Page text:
I go into decent detail in the recap of last year's efforts on a 40-acre unit on our West Marsh. But essentially, this allows for the introduction of a plant that can help reset the clock and re-calibrate a habitat. Because of decades (like 4-5 decades) of suffocating infestations of invasive plants, it will be a challenge. But the introduction of millet should help promptly create micro-habitats, provide a carbohydrate-rich food source, stabilize a water column, introduce a fresh layer of "clean" compost (once dead), and help introduce seeds of desirable aquatic plants (thanks to visitors on the wing) that will put these acres on a much more diverse and productive path moving forward.

This feels like the end of a chapter, and the beginning of another for much of the east side of the property. As with this entire project, time will tell how it is ultimately to be written.

SYRIAN BROWN BEAR -- Animal portraits © Joel Sartore

P.S. I participated in the first of two premiere showings of Rare last evening at Wildwood. My wife joined, and I couldn't agree more with her comment: This is not your typical nature show. It really raises awareness, and stirs a desire to do more for conservation.

We are doing another showing this Sunday afternoon at 2:00 at Wildwood Metropark. It's free and open to the public. See the post from earlier this week to learn more. I will also be participating again in a panel discussion on how to bring conservation to your own backyard. Whether you can make it Sunday or not, please check out the 3-part series on WGTE. You'll be glad you did.

Tuesday, July 11, 2017

Join Us at Wildwood! -- Collaboration with Public Television Continues

You've got to love YouTube . . . of hundreds of discrete images to choose from in a 4:00+ video segment, this is the one that is selected as a teaser to WGTE's recent production. I look like I've just gotten away with something, but in truth, this was just a candid interview through our UTV's rear view mirror. And it was just a small part of a very enjoyable evening we spent with the public television production crew back on June 15th.

As I explained then, the raw footage may serve a variety of functions. But for now, the several minute segment above will be one of three used to setup a speaking panel that I'll be a part of this Thursday and Sunday at Wildwood Metropark. It is all part of WGTE's premiere of Rare: Creatures of the Photo Ark. These are free events and are open to the public.

Here are some more details and a few of my favorite photos from this unique National Geographic project. Hope you can join us either Thursday night or Sunday afternoon!



Join WGTE for a special preview of the first episode of the three-part series Rare: Creatures of the Photo Ark, learn more from local experts about how you can create habitats to preserve and conserve our own endangered species, pick up a free packet of native plant seeds, win door prizes and more! Light refreshments will be provided.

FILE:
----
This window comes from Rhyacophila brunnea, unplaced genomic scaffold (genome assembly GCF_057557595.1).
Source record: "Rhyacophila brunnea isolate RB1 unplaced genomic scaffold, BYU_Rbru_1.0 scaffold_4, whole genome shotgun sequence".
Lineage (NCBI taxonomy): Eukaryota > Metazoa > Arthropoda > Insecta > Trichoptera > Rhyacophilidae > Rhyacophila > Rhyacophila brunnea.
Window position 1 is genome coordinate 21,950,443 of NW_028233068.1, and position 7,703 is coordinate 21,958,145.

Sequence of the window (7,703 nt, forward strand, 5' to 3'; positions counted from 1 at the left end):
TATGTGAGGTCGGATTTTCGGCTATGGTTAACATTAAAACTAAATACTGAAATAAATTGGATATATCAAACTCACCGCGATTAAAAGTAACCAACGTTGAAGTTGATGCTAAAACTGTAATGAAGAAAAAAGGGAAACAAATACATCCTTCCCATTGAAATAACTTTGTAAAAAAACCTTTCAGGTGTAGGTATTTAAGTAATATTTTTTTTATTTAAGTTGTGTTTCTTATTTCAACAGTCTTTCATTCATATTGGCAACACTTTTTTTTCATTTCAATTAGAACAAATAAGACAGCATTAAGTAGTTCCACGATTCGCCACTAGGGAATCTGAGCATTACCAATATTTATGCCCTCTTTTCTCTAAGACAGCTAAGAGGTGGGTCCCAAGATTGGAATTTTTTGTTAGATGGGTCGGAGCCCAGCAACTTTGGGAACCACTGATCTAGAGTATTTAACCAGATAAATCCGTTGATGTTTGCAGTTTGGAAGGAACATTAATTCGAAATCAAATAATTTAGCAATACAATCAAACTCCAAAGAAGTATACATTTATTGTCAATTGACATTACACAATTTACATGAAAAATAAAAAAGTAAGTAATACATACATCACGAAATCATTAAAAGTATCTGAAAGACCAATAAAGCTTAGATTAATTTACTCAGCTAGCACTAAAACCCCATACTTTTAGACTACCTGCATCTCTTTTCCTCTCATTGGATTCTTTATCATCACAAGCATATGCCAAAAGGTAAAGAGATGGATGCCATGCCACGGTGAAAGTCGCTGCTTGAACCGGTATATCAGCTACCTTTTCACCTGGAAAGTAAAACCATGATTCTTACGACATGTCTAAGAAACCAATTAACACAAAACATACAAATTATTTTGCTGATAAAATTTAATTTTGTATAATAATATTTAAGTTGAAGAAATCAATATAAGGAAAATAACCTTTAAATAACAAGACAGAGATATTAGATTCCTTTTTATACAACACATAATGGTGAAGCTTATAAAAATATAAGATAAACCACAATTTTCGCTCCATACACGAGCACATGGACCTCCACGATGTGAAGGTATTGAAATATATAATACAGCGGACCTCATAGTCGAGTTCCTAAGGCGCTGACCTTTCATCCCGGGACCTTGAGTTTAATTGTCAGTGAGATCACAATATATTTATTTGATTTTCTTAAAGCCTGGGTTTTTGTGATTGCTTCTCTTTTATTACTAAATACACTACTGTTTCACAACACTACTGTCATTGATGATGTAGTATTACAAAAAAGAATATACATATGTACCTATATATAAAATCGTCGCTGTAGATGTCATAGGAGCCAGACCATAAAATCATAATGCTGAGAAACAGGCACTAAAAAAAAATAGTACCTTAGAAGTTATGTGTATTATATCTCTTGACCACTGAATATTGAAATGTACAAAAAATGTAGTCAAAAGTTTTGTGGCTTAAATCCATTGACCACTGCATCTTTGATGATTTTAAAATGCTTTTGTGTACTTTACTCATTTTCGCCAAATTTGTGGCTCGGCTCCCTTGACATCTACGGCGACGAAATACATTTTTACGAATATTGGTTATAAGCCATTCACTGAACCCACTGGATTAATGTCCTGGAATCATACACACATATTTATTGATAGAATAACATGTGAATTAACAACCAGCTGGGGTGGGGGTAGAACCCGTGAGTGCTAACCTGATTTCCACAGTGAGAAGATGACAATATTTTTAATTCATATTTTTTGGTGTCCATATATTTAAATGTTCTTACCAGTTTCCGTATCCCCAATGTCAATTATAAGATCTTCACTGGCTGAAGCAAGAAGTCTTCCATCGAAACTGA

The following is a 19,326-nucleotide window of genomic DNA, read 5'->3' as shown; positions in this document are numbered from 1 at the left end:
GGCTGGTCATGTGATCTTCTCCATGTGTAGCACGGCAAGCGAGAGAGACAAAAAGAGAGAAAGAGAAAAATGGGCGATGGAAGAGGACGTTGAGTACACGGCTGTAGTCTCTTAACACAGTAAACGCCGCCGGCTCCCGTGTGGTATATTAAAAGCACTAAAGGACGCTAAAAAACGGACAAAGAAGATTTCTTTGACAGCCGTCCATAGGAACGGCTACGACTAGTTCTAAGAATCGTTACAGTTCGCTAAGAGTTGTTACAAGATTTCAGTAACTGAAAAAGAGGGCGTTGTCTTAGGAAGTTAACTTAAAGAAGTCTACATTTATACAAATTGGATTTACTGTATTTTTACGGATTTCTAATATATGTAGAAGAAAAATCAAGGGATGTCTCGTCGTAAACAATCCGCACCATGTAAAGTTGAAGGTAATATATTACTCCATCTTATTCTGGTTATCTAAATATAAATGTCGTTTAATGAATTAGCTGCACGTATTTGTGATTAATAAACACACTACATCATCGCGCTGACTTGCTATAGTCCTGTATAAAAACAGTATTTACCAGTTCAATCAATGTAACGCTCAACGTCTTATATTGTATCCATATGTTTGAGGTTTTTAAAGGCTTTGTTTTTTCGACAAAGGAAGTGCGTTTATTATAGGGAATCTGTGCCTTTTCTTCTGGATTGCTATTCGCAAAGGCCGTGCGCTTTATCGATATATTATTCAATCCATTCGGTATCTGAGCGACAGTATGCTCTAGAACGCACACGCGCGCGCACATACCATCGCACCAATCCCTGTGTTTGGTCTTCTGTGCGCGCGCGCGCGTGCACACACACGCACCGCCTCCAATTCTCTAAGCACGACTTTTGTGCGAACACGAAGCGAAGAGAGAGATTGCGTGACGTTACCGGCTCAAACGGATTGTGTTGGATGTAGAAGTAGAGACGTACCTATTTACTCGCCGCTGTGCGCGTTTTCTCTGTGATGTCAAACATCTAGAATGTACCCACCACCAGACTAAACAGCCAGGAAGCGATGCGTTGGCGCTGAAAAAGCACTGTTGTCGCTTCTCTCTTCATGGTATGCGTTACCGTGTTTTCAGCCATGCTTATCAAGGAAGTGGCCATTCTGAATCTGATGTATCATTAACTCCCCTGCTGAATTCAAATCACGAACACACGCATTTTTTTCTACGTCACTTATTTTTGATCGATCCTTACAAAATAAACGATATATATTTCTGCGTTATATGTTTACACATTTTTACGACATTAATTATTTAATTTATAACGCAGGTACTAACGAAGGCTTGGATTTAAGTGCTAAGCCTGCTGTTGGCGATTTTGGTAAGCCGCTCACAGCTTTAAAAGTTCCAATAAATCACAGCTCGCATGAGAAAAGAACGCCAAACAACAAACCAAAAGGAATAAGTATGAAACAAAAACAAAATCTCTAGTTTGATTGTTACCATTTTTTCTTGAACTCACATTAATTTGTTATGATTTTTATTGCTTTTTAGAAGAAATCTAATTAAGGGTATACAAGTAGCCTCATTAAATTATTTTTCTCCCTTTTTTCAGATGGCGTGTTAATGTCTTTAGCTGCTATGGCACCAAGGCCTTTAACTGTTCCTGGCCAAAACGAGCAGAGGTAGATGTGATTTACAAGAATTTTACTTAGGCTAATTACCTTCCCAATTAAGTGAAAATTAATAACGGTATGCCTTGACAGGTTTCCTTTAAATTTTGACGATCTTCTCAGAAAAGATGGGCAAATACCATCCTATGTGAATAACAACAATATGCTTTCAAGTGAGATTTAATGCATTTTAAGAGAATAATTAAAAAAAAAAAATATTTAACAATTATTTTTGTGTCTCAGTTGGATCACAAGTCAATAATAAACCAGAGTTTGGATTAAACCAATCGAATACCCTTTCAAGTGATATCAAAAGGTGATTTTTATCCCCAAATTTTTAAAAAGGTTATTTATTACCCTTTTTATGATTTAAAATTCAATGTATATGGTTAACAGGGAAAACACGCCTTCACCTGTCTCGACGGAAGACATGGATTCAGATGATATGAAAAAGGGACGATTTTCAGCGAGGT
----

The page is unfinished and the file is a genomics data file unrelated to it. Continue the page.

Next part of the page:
Experts from the Black Swamp Bird Observatory, Standing Rush, and Metroparks Toledo will be hand to share tips on creating habitats and answer your questions.

Rare is on the mission to save the world, one species at a time, through the lens of renowned National Geographic photographer Joel Sartore. Joel captures intimate portraits of some of the world's most fascinating endangered animals - building a connection between these animals and the people who can save them.

NILE CROCODILE -- Animal portraits © Joel Sartore

Thu, July 13, 2017
6:30 PM – 8:30 PM EDT
Sun, July 16, 2017
2:00 PM – 4:00 PM EDT

TANZANIAN PINK LEGGED MILLIPEDE -- Animal portraits © Joel Sartore

Wildwood Park - Ward Pavilion
5100 W. Central Ave.
Toledo, OH 43615
Reservations (free)

PERSIAN LEOPARD -- Animal portraits © Joel Sartore

Rare: Creatures of the Photo Ark airs on WGTE HD July 18, July 25 and August 1 at 9 p.m.

Monday, July 10, 2017

Starting to Sound Like a Broken Record

Hard to figure out where to put the Standing Rush watermark on this image without covering up tools, pieces, and parts;
Roy is a miracle worker

A lot can happen in a few short days -- much less a few long, summer days. Roy returned from a week of vacation late last Thursday night to two pumps running, water levels continuing to drop, and a dry weekend forecast. The stars were finally seeming to align for our second round of millet seeding early this week.

But when he checked on the diesel pump early Friday morning, the motor was running but that was about it. We had thrown a main bearing sometime overnight and the results weren't pretty. Five broken belts lay strewn on the ground, and as a result, there was no water to be found running through the discharge pipe.